A. Defines student data, including how data are reported (i.e., personally identifiable information, aggregate data and de-identified data)
B. Requires the publication of a data dictionary - including justification for collections, call for new collections, and identification of unneeded collections - by the Oklahoma State Department of Education (OSDE)
C. Restricts access to data - including through data requests, data reporting, and data-sharing agreements - to only those individuals for whom access is necessary to perform their assigned duties
D. Limits the transfer of student data across state lines to out-of-state OSDE contractors who require data to perform agency functions and to individual student-initiated events
E. Calls for the development of a security plan and regular security audits of the state data system
F. Binds vendors under contract with the OSDE that require system or data access to comply with privacy and security provisions of state and federal law
G. Establishes full transparency with oversight by the State Board of Education, legislature and governor regarding the collection of student data, the operation of the state system, and the use or release of student-level data H. Calls for the OSDE's continuing compliance with the state law regarding P20 data and the development of a state longitudinal data system
H. Calls for the OSDE's continuing compliance with the state law regarding P20 data and the development of a state longitudinal data system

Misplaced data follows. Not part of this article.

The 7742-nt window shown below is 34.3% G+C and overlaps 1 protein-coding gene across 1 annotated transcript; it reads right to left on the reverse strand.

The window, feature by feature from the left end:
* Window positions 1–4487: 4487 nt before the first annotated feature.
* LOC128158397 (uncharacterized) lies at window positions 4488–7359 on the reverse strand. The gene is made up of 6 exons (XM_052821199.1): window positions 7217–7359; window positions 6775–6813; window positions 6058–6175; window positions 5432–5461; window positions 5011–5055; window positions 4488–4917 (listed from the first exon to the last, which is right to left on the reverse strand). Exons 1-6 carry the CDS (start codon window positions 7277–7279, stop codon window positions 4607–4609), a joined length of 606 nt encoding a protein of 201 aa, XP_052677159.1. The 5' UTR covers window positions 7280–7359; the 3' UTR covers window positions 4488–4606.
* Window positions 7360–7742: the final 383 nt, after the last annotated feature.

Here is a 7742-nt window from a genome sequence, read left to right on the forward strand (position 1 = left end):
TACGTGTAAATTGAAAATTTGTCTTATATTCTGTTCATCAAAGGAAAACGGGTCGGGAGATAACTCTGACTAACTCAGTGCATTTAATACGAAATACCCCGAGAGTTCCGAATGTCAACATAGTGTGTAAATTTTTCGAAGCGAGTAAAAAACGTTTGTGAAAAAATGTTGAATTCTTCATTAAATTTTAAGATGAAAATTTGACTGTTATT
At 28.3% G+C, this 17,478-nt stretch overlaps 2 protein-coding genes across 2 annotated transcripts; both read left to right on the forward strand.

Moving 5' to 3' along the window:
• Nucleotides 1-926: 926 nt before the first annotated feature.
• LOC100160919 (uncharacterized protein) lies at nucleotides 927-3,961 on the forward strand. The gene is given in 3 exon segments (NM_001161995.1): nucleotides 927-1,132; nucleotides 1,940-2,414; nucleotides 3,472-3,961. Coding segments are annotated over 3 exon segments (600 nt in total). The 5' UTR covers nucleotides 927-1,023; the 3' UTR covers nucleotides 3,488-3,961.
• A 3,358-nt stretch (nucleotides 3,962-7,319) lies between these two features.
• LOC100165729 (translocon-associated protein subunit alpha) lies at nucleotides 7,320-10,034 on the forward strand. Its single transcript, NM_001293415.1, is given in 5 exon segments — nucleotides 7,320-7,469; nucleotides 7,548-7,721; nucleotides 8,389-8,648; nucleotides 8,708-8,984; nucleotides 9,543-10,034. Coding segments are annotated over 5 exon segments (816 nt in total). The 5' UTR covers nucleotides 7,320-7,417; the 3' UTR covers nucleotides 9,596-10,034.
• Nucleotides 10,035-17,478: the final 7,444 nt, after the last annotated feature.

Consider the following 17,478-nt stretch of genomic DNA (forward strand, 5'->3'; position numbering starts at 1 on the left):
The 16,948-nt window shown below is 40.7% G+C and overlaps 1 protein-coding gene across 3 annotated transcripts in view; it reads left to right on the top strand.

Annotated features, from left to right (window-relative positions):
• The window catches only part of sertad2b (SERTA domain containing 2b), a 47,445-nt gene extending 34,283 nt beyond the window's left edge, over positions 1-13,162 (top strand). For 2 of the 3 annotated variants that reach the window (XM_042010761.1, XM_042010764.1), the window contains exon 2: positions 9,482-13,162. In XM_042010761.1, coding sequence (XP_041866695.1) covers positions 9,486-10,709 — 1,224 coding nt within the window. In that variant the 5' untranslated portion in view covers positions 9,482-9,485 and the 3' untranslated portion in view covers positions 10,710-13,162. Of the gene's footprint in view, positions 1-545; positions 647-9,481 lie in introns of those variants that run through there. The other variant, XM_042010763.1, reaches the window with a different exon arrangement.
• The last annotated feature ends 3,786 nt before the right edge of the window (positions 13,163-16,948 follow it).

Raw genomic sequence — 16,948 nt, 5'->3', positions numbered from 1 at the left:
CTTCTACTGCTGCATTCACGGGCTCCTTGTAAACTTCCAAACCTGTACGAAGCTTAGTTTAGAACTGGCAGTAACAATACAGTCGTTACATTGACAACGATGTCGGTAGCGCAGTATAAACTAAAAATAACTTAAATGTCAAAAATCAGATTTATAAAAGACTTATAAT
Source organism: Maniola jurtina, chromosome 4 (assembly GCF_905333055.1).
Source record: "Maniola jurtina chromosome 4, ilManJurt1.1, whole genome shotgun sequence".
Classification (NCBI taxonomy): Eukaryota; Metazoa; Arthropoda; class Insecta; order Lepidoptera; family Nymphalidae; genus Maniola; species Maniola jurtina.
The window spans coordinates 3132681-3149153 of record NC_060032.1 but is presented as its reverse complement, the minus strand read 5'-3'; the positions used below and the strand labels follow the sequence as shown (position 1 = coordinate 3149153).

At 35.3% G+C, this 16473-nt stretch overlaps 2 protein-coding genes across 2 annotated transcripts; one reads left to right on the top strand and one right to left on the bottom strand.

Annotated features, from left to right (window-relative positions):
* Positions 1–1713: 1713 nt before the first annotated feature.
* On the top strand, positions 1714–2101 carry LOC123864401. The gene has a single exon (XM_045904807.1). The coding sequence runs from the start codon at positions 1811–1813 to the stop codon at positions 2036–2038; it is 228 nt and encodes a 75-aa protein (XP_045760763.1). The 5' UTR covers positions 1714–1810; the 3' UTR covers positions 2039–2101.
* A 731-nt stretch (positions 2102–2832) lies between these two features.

State of Oklahoma Information Security Policy, Procedures, Guidelines (PDF)
The contents of this document include the minimum Information Security Policy, as well as procedures, guidelines and best practices for the protection of the information assets of the State of Oklahoma (State). The Policy, as well as the procedures, guidelines and best practices apply to all state agencies. As such, they apply equally to all State employees, contractors or any entity that deals with State information.
I. The Student Data Accessibility, Transparency and Accountability Act of 2013 (70 O.S. § 3-168)
Although the State Department of Education does not maintain student educational records (student educational records are maintained by public schools and school districts), the State Department of Education collects data from public schools and schools districts on individual students for a variety of purposes, including, but not limited to, compliance with federal and state laws and regulations pertaining to accountability for student learning and expenditures of public funds.
The Student Data Accessibility, Transparency and Accountability Act of 2013 establishes limitations on who can access data of individual public school students in the State Department of Education student data system and certain requirements for the State Board of Education to report the types of student data collected from public schools in the student data system. Those requirements are:
II. The Family Educational Rights and Privacy Act (FERPA)
The Family Educational Rights and Privacy Act (FERPA) affords parents and students who are 18 years of age or older ("eligible students") certain rights with respect to the student's education records that are maintained by the local school district. These rights are: